I recently (binge) watched It’s Okay to Not Be Okay, a Korean TV series (or K-drama for the fans) on Netflix and cried during each and every episode. It may sound bad, but it’s really quite the opposite. It is not only a very well written and played show (in my opinion), but it also addresses mental illness and disability, which is not a common subject in dramas or shows in general. One of the things I appreciate about Asian cinema is the raw and profound take on life and certain situations that are hard to digest and therefore seem to be illustrated less.
Because a short summary would still have some spoilers, I will just mention the main characters (with letters instead of real names) and let you discover, if you please, the entire story and its twisted beauty. G is the male lead, a caregiver working at a psychiatric hospital. S is his brother, with autism and trauma related to a childhood event. M is the leading lady, a children’s books writer with her own family trauma.
“If you can’t erase it, you just need to cover it with something better.”
Despite his autism, S has an extraordinary memory and is a very talented artist. Because it’s not easy for him to recognize emotions on people’s faces or to “read the room,” he is bluntly honest and straightforward about everything. I find this oddly refreshing and it’s something that the people around him are generally bothered by, but didn’t know they needed. Even though he is constantly terrified by an event that happened in the past, on top of his daily challenges, he manages to change, grow and adopt a new perspective that helps him heal. With some support and patience, he is able to codify a different meaning for the very thing he was afraid of, which is nothing short of outstanding.
Seeing the way this actor honored the role and depicted autism in an adult person with that type of background, made me realize how strong humans are. In particular, how strong different people are. Of course it’s not easy taking care of someone like that (and that’s a different conversation), but neither is being one. As a person with anxiety and a few other ‘gifts’ (not to that extent), I guess I resonated a bit too much with this character and it impressed me in more than one way.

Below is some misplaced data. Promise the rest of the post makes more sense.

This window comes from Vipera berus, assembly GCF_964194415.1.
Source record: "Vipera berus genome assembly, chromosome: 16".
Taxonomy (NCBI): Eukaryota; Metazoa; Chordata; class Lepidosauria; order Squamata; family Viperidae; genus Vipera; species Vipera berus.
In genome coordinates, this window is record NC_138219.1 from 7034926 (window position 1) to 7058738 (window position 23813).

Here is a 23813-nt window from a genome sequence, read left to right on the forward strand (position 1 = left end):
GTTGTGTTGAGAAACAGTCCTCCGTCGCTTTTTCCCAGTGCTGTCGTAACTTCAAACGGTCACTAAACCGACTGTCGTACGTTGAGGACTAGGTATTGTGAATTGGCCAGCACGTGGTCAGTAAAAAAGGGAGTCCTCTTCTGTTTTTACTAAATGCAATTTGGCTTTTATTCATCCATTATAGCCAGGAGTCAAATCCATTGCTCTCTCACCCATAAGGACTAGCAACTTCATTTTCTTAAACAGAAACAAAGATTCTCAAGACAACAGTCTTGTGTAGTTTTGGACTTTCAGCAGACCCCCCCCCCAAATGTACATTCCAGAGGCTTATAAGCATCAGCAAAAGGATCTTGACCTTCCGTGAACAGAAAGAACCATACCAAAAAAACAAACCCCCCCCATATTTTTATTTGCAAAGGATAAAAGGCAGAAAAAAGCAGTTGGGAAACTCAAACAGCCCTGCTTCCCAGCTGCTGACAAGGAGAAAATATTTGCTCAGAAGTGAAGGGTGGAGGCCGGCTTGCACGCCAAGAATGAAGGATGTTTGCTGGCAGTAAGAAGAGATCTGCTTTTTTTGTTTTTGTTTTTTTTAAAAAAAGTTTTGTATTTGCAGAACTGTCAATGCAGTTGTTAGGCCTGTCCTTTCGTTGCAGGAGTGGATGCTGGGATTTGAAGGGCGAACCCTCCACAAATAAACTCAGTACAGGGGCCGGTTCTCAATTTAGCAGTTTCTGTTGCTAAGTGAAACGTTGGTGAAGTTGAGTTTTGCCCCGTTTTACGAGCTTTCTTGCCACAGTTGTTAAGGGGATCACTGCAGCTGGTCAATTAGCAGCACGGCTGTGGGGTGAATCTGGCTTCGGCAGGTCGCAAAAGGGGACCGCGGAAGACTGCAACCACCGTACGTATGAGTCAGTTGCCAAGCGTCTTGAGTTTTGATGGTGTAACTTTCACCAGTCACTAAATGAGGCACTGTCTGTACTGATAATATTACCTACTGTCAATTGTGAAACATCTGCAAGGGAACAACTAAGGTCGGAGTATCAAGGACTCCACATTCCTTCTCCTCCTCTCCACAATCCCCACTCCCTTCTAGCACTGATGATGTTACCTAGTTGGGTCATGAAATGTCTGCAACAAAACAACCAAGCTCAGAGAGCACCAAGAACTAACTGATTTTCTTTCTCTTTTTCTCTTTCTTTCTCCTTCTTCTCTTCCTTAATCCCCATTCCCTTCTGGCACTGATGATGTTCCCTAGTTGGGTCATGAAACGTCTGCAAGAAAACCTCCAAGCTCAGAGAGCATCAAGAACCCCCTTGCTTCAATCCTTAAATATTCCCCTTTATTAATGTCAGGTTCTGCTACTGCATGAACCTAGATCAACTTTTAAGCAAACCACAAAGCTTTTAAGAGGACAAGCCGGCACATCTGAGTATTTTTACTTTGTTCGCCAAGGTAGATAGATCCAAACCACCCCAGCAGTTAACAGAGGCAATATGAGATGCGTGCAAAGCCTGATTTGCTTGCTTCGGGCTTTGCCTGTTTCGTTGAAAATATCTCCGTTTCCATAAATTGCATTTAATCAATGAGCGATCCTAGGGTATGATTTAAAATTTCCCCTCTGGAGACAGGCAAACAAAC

“Don’t forget any of it. Remember it all and overcome it.”
Many adults struggle with unresolved childhood trauma that affects their life and relationships. And many times that trauma is connected to their caregivers. This is the case of our leading lady M, who is carrying an inner conflict between what she wants and the fear of becoming or acting like one of her parents. The outcome translates into pushing away and sabotaging what she wants and needs because she’s afraid of repeating their actions and mistakes, since that dynamic was all she saw growing up.
It takes a few more impactful events and the patience and love of those around her, but in the end she realizes she is not her parents and doesn’t have to be. As difficult as it was to cut and heal what was painful yet familiar, it was the only way she could free herself and change the narrative of her own story. We are not what happened to us. It’s a sign of strength to ask for help. And yes, it’s always easier said than done, but that’s why we are not alone (even when it feels that way).
“When you’re tired get some rest. When you’re sad, go ahead and cry. It’s okay to take a break.”
G didn’t really have a childhood because he was entrusted with taking care of his disabled brother, which he did successfully. Unfortunately, that’s all he did. Being the responsible one without a break for so many years took a toll on him on more than one level. When we can’t enjoy each stage of life as it unfolds and we suppress our emotions and true self (assuming we know who that is), we accumulate negative feelings and may feel somehow stuck in the past.
Life takes G back to his hometown where he faces his past, falls in love, heals his soul, makes new friends and starts creating the future he deserves. Through all of it, he had help from people who care about him and his brother, including the director of the hospital where he works. I’m fond of this particular character due to his quirky nature, kind heart and strong stance against injustice. You’ll see what I mean if you watch it.
“You shouldn’t be embarrassed about being sad.”
I particularly liked one scene when G stood by a patient who had been wronged by her father and helped her heal some old wounds by giving her a choice—to kick him out of the hospital or to protect her while she finally said to her father everything she needed to say for a long time. The ways in which we can help someone can be as simple as that and can make such a huge difference. Kindness and understanding have the potential to mend the world.
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Photo: Joshua Rawson Harris via Unsplash; Michal Mrozek via Unsplash